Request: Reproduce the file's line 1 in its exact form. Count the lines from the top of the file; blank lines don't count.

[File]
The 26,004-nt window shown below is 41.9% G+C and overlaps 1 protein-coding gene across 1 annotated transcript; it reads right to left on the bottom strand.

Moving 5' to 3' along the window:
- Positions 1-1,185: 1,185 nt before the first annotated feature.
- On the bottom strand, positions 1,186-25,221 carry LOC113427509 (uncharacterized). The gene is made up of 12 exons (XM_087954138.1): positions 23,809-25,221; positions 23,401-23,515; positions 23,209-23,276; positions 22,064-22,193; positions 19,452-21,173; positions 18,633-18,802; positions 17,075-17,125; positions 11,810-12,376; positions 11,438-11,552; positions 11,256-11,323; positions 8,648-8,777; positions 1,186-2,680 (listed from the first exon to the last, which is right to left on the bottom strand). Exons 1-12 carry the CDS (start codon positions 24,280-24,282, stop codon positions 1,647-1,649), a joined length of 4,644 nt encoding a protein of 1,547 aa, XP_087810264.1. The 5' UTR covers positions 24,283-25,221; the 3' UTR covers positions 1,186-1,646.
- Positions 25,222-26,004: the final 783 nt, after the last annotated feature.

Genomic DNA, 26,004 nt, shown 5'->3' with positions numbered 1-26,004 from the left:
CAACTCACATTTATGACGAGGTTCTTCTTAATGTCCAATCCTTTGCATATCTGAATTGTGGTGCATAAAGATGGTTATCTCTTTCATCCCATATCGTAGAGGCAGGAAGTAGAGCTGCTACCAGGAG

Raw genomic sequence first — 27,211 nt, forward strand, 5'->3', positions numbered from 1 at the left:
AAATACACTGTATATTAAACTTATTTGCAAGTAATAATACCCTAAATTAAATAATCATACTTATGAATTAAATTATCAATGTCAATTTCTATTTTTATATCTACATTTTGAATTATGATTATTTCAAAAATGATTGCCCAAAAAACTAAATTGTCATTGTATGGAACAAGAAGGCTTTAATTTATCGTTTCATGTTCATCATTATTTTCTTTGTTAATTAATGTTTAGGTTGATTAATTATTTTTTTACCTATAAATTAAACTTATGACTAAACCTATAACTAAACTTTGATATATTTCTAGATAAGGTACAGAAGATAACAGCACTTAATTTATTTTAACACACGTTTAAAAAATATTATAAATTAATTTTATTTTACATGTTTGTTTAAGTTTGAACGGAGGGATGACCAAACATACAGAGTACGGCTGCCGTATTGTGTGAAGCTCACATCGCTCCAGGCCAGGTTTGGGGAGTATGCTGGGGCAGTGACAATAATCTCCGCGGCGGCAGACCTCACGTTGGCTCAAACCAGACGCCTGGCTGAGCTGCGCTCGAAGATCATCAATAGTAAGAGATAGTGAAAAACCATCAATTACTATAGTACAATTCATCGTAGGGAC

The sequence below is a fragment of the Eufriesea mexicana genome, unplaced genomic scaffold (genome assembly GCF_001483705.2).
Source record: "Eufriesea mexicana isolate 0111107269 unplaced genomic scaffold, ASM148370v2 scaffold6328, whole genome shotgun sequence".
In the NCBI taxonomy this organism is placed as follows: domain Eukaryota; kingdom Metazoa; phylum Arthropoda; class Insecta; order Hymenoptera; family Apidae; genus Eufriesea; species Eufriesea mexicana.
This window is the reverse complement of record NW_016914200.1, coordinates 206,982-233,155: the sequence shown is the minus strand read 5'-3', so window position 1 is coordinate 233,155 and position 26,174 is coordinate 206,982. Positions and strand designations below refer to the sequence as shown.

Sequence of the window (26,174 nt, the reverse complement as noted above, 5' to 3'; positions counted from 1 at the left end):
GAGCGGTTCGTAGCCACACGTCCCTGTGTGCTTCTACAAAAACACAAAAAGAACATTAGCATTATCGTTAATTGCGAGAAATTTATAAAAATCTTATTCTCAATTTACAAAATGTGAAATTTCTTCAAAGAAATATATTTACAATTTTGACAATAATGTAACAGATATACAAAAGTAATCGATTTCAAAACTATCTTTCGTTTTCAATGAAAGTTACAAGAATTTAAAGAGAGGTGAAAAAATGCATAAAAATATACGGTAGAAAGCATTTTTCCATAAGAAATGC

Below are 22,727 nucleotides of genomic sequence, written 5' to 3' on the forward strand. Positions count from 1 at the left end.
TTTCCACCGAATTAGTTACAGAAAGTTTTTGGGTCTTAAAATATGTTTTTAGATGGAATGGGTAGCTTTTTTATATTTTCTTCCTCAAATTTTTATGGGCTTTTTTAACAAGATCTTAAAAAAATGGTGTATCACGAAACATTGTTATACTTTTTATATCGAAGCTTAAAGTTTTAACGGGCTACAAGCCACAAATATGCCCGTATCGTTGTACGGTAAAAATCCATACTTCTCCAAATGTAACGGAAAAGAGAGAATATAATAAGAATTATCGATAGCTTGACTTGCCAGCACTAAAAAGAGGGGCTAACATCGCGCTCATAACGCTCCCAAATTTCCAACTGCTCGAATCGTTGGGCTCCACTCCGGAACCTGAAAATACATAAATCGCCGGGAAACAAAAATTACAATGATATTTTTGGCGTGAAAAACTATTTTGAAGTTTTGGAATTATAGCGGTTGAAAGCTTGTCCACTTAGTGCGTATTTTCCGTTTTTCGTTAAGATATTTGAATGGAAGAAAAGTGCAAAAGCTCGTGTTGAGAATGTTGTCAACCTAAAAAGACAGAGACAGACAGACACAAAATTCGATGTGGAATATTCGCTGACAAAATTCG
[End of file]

The 26,004-nt window shown below is 41.9% G+C and overlaps 1 protein-coding gene across 1 annotated transcript; it reads right to left on the bottom strand.